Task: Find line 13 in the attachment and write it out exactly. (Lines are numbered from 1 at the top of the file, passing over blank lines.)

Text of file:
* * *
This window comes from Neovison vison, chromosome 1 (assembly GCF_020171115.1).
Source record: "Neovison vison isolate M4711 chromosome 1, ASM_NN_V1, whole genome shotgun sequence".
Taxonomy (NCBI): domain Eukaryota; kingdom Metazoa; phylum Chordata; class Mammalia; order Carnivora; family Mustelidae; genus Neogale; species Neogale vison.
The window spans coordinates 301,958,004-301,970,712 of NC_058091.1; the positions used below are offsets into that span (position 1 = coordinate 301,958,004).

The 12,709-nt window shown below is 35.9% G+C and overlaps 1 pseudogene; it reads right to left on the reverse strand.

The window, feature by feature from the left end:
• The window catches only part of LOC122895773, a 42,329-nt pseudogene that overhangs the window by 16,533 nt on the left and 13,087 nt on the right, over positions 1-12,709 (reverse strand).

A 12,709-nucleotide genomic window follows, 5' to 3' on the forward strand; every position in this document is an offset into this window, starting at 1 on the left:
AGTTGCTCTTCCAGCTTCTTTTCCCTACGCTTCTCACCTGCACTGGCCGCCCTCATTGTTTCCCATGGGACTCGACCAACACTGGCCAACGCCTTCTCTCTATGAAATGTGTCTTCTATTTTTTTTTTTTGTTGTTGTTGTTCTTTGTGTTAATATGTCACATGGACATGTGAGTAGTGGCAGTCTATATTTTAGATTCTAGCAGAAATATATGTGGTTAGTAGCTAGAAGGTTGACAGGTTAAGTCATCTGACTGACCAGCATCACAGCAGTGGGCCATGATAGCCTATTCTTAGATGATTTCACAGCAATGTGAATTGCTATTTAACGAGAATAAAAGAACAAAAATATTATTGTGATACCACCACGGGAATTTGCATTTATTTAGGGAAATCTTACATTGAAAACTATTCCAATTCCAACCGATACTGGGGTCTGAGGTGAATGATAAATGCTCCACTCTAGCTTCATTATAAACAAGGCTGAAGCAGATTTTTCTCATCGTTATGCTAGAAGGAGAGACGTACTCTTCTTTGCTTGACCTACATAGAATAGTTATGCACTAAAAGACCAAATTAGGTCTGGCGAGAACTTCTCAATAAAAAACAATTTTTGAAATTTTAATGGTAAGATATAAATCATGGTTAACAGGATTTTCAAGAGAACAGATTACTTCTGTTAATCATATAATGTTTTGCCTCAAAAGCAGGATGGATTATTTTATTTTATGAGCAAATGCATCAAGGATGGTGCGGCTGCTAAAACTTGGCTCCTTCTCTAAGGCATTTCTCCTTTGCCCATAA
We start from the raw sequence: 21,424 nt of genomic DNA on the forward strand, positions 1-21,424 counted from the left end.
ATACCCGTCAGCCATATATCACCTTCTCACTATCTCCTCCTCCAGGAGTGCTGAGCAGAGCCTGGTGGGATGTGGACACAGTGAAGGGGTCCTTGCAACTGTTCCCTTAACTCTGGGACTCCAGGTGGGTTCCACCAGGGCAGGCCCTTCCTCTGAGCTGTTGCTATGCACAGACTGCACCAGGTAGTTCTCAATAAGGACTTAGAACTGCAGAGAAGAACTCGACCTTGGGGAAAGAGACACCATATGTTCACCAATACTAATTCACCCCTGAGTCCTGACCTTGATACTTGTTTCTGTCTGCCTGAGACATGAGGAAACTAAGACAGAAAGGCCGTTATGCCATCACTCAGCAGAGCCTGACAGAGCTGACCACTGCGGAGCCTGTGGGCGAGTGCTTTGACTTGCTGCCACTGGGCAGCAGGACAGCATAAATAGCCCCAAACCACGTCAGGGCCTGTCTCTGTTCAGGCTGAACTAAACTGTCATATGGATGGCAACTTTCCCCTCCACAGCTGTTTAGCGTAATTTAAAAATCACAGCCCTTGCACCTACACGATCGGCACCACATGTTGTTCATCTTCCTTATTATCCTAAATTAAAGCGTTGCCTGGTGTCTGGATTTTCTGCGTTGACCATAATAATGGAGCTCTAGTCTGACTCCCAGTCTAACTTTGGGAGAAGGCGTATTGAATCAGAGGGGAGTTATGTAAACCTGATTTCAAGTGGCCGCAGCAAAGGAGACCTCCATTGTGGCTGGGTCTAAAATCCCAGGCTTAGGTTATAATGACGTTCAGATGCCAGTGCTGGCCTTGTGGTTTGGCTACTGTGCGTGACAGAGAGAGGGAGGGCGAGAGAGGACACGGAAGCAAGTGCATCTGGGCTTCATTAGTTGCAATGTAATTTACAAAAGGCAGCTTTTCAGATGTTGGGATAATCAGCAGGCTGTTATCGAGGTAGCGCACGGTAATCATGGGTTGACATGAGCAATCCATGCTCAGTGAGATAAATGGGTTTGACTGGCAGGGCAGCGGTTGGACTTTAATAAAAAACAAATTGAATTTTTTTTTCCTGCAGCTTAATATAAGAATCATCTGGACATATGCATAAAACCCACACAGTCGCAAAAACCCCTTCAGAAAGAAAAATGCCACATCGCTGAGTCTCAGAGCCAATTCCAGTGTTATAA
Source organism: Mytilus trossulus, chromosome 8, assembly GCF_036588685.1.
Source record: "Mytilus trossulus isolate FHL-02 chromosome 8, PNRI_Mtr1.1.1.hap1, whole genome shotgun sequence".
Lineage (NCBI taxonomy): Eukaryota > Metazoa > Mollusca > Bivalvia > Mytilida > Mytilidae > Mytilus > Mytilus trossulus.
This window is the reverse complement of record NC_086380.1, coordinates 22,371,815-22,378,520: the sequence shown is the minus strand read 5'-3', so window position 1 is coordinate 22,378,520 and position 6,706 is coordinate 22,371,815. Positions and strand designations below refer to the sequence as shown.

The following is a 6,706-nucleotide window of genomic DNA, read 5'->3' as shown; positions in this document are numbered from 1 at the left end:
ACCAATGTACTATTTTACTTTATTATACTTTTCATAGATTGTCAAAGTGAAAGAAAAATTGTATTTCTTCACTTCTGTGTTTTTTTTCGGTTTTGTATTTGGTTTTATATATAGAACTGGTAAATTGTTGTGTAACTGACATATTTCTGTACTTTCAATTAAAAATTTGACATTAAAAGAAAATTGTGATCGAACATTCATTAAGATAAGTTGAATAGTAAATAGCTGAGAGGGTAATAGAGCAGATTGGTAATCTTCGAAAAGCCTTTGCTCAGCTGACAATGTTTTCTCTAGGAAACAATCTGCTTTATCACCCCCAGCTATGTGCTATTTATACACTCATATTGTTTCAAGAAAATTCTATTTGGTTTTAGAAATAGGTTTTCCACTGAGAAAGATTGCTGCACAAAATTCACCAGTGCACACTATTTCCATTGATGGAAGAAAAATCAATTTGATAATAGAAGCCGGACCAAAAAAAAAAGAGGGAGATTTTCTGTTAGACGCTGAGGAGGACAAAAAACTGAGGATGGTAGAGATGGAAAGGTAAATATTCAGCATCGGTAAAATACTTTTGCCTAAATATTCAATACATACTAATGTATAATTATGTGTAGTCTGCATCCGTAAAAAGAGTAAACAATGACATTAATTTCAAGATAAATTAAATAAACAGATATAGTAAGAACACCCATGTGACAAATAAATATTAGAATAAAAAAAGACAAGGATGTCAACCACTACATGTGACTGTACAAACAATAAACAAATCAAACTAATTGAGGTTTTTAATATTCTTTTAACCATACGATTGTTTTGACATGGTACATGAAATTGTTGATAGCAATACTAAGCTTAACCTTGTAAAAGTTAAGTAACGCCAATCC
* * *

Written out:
Source record: "Mytilus trossulus isolate FHL-02 chromosome 8, PNRI_Mtr1.1.1.hap1, whole genome shotgun sequence".